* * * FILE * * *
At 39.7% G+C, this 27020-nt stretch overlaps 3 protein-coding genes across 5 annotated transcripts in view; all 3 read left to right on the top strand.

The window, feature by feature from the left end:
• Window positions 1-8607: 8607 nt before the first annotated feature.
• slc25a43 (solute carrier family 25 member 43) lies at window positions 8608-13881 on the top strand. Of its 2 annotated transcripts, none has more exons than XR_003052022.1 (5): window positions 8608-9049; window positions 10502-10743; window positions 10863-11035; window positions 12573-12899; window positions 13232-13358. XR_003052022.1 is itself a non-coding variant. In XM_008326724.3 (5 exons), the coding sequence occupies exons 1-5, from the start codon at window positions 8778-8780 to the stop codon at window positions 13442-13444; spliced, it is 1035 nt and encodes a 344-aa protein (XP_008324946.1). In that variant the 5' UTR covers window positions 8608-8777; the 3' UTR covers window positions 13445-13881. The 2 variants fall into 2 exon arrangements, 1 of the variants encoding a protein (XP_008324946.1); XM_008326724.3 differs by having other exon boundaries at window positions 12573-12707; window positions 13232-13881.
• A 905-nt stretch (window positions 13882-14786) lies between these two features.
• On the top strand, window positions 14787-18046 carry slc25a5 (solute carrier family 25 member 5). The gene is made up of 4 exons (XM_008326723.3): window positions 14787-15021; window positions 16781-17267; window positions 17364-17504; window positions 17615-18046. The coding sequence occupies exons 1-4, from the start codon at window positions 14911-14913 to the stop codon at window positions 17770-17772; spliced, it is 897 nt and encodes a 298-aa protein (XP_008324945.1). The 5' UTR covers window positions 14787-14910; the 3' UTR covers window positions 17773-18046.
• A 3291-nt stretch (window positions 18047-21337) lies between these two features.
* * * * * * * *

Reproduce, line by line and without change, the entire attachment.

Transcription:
At 39.7% G+C, this 27020-nt stretch overlaps 3 protein-coding genes across 5 annotated transcripts in view; all 3 read left to right on the top strand.

The window, feature by feature from the left end:
• Window positions 1-8607: 8607 nt before the first annotated feature.
• slc25a43 (solute carrier family 25 member 43) lies at window positions 8608-13881 on the top strand. Of its 2 annotated transcripts, none has more exons than XR_003052022.1 (5): window positions 8608-9049; window positions 10502-10743; window positions 10863-11035; window positions 12573-12899; window positions 13232-13358. XR_003052022.1 is itself a non-coding variant. In XM_008326724.3 (5 exons), the coding sequence occupies exons 1-5, from the start codon at window positions 8778-8780 to the stop codon at window positions 13442-13444; spliced, it is 1035 nt and encodes a 344-aa protein (XP_008324946.1). In that variant the 5' UTR covers window positions 8608-8777; the 3' UTR covers window positions 13445-13881. The 2 variants fall into 2 exon arrangements, 1 of the variants encoding a protein (XP_008324946.1); XM_008326724.3 differs by having other exon boundaries at window positions 12573-12707; window positions 13232-13881.
• A 905-nt stretch (window positions 13882-14786) lies between these two features.
• On the top strand, window positions 14787-18046 carry slc25a5 (solute carrier family 25 member 5). The gene is made up of 4 exons (XM_008326723.3): window positions 14787-15021; window positions 16781-17267; window positions 17364-17504; window positions 17615-18046. The coding sequence occupies exons 1-4, from the start codon at window positions 14911-14913 to the stop codon at window positions 17770-17772; spliced, it is 897 nt and encodes a 298-aa protein (XP_008324945.1). The 5' UTR covers window positions 14787-14910; the 3' UTR covers window positions 17773-18046.
• A 3291-nt stretch (window positions 18047-21337) lies between these two features.